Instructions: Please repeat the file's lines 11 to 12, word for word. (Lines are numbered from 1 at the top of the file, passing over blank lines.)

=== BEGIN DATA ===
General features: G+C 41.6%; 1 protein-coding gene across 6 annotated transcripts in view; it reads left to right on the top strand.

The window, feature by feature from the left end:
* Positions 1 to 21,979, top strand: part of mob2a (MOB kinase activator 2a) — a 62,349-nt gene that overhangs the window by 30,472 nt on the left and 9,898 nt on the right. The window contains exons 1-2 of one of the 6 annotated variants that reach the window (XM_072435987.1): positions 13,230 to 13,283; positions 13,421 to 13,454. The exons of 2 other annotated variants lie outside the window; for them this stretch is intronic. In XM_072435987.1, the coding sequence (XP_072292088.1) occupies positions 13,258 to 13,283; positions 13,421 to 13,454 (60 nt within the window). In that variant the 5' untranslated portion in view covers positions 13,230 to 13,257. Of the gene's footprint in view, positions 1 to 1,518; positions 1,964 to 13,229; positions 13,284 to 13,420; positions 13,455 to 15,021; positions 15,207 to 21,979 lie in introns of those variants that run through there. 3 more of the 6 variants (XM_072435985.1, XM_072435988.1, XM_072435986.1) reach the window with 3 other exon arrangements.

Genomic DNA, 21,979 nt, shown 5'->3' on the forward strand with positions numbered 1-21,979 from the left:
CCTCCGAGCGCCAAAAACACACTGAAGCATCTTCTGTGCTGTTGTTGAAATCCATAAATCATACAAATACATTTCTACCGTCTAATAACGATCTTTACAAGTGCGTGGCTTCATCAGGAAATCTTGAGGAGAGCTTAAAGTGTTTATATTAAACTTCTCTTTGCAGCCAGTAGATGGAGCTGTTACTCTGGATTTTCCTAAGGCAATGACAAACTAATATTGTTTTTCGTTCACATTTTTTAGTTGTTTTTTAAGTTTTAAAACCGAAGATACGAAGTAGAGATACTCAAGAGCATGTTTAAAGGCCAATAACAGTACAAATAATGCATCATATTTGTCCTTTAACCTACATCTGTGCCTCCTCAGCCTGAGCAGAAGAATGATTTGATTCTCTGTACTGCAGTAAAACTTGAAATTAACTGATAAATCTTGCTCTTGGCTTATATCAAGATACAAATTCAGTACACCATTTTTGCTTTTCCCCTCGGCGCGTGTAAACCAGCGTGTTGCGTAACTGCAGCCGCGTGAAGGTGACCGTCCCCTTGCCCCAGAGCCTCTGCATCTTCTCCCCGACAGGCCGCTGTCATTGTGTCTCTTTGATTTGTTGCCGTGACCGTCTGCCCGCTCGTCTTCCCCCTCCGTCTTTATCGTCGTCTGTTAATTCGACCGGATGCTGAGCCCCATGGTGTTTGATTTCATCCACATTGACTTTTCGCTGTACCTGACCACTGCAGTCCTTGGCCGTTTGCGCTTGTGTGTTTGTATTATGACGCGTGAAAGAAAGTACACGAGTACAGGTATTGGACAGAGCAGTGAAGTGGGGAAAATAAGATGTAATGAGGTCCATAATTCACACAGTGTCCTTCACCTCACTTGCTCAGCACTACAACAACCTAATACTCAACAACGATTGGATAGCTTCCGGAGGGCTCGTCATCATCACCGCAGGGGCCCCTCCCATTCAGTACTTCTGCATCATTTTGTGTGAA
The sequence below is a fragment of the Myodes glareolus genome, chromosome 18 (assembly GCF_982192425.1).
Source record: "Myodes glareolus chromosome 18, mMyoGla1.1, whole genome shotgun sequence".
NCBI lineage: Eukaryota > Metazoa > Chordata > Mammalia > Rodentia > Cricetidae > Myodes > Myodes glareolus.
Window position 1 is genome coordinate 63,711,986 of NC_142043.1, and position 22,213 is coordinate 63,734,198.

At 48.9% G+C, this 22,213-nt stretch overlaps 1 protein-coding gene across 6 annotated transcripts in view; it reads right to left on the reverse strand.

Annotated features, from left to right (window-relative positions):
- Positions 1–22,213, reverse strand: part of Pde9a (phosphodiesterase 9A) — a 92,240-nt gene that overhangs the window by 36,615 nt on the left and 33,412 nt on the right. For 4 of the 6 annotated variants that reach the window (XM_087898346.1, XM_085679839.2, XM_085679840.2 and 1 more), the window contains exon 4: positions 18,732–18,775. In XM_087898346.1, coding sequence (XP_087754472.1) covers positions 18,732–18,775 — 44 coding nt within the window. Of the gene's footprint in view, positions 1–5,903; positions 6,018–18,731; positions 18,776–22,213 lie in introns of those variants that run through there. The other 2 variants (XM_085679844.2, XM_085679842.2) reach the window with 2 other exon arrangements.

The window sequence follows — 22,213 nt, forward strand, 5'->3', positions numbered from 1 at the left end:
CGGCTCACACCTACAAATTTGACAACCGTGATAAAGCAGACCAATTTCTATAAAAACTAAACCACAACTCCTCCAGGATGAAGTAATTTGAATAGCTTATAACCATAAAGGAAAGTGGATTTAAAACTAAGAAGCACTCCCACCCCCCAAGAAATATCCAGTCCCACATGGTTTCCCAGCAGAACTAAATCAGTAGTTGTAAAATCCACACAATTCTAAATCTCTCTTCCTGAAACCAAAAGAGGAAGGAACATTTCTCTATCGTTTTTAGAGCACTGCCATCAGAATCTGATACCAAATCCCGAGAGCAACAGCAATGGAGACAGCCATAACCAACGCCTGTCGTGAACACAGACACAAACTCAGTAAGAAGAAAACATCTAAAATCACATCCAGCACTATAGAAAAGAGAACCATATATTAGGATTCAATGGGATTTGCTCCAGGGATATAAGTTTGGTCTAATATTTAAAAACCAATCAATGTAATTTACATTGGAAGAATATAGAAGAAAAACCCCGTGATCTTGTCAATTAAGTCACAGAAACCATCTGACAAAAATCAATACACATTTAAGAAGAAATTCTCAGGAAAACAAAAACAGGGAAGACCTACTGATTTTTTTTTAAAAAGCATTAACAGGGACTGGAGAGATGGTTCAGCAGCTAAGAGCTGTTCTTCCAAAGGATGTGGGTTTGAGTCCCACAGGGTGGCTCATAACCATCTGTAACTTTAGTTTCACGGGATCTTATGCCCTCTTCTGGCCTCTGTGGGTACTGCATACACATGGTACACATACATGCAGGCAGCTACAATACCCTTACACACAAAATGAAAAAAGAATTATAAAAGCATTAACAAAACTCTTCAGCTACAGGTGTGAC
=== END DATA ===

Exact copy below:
Annotated features, from left to right (window-relative positions):
- Positions 1–22,213, reverse strand: part of Pde9a (phosphodiesterase 9A) — a 92,240-nt gene that overhangs the window by 36,615 nt on the left and 33,412 nt on the right. For 4 of the 6 annotated variants that reach the window (XM_087898346.1, XM_085679839.2, XM_085679840.2 and 1 more), the window contains exon 4: positions 18,732–18,775. In XM_087898346.1, coding sequence (XP_087754472.1) covers positions 18,732–18,775 — 44 coding nt within the window. Of the gene's footprint in view, positions 1–5,903; positions 6,018–18,731; positions 18,776–22,213 lie in introns of those variants that run through there. The other 2 variants (XM_085679844.2, XM_085679842.2) reach the window with 2 other exon arrangements.